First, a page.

KPMG's Financial Institutions Performance Survey (FIPS) suggests there is "increasing pressure" on margins as the official cash rate falls close to zero, at 0.25%.
The report says deposit funding "has limits which are required to keep the flow of funds, meaning that banks will only be able to reduce the deposit rates up to a certain point".
Speaking to TMM Online, KPMG's John Kensington said the downward pressure on interest rates would make it difficult for banks to drop mortgage rates much further.
"They borrow at a rate, and they need to make a certain margin to cover operating costs. The cost of borrowing, plus the margin, will define where the cost of lending goes. If rates have already been re-pegged since the reduction in the OCR, it's probably as far as they can go down, unless there is a further reduction in global interest rates, which causes their own borrowing costs to go down."
KPMG's FIPS report for the three months to December revealed New Zealand bank profit dropped 6.86% compared to the same period in 2018. Banks made $1.12 billion in the quarter.
"While this drop in profit was a reflection of impacts on the New Zealand economy from then-current domestic and international events, subsequently we have observed the previously unforeseen impact from Covid-19 have far more immediate and potentially prolonged and significant consequences," Kensington said.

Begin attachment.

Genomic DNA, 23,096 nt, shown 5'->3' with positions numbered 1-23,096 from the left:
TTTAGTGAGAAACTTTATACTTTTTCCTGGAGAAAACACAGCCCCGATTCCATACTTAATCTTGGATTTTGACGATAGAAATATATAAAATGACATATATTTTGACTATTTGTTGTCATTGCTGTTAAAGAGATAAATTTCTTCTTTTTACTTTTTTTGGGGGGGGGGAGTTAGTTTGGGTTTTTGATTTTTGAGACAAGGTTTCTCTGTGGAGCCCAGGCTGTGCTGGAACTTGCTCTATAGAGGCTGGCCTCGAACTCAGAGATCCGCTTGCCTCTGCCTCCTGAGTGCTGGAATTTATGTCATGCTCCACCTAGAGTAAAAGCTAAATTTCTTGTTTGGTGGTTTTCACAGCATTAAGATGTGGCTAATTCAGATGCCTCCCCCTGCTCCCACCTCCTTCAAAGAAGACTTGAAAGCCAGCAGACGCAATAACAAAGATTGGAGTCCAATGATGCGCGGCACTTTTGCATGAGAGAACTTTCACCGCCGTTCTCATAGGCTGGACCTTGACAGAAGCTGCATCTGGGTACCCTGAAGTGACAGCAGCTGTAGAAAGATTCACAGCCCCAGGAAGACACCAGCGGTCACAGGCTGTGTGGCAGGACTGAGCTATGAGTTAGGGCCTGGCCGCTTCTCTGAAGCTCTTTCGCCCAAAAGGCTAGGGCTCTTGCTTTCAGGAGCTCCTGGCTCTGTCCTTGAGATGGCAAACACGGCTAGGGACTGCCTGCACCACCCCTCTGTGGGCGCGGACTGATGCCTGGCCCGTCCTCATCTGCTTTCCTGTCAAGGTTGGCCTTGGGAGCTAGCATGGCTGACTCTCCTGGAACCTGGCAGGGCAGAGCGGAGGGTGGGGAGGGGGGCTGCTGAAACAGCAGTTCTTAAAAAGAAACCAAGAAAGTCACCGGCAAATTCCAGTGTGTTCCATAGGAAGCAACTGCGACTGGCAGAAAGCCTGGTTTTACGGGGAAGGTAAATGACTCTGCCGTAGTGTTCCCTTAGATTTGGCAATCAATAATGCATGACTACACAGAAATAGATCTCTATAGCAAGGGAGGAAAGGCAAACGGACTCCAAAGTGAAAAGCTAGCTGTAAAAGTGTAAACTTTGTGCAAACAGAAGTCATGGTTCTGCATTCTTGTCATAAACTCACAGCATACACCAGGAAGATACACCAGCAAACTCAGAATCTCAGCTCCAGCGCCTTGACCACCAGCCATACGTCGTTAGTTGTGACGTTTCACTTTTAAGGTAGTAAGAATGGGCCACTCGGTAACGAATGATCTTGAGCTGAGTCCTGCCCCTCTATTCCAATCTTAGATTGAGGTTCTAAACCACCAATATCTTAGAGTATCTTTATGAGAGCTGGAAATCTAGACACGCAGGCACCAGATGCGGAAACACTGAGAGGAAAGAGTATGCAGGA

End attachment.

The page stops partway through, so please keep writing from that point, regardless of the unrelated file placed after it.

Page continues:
The report covered the quarter before the Covid-19 outbreak, but Kensington believes banks will face "significant" and "wide-ranging" economic implications". He does not expect credit to dry up for mortgage borrowers, however.
"The Reserve Bank has been fairly clear. It will support the banks as much as it can in return for them supporting their customers. If banks don't support customers at this time, people won't want to be their customers. They seem to be doing the right thing."